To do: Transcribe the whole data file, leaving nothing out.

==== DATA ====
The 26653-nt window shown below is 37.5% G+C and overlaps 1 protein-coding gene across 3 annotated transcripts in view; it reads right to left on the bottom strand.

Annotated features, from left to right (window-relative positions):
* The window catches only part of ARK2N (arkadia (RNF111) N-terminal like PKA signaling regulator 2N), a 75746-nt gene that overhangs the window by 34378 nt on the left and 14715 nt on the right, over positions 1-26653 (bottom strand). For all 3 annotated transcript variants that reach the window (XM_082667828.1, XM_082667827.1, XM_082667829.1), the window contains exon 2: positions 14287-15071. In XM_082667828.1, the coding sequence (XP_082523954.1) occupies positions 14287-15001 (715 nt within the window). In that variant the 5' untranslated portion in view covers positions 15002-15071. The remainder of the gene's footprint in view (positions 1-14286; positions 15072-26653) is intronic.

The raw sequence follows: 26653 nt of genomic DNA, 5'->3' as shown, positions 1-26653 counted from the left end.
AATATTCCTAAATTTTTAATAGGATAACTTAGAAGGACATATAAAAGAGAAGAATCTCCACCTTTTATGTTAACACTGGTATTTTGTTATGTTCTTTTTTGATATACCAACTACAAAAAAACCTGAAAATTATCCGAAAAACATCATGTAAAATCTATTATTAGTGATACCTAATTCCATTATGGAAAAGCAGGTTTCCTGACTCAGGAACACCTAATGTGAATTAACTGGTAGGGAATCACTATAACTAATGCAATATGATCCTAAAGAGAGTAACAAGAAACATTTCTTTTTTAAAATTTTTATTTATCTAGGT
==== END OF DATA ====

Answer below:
The 26653-nt window shown below is 37.5% G+C and overlaps 1 protein-coding gene across 3 annotated transcripts in view; it reads right to left on the bottom strand.

Annotated features, from left to right (window-relative positions):
* The window catches only part of ARK2N (arkadia (RNF111) N-terminal like PKA signaling regulator 2N), a 75746-nt gene that overhangs the window by 34378 nt on the left and 14715 nt on the right, over positions 1-26653 (bottom strand). For all 3 annotated transcript variants that reach the window (XM_082667828.1, XM_082667827.1, XM_082667829.1), the window contains exon 2: positions 14287-15071. In XM_082667828.1, the coding sequence (XP_082523954.1) occupies positions 14287-15001 (715 nt within the window). In that variant the 5' untranslated portion in view covers positions 15002-15071. The remainder of the gene's footprint in view (positions 1-14286; positions 15072-26653) is intronic.

The raw sequence follows: 26653 nt of genomic DNA, 5'->3' as shown, positions 1-26653 counted from the left end.
AATATTCCTAAATTTTTAATAGGATAACTTAGAAGGACATATAAAAGAGAAGAATCTCCACCTTTTATGTTAACACTGGTATTTTGTTATGTTCTTTTTTGATATACCAACTACAAAAAAACCTGAAAATTATCCGAAAAACATCATGTAAAATCTATTATTAGTGATACCTAATTCCATTATGGAAAAGCAGGTTTCCTGACTCAGGAACACCTAATGTGAATTAACTGGTAGGGAATCACTATAACTAATGCAATATGATCCTAAAGAGAGTAACAAGAAACATTTCTTTTTTAAAATTTTTATTTATCTAGGT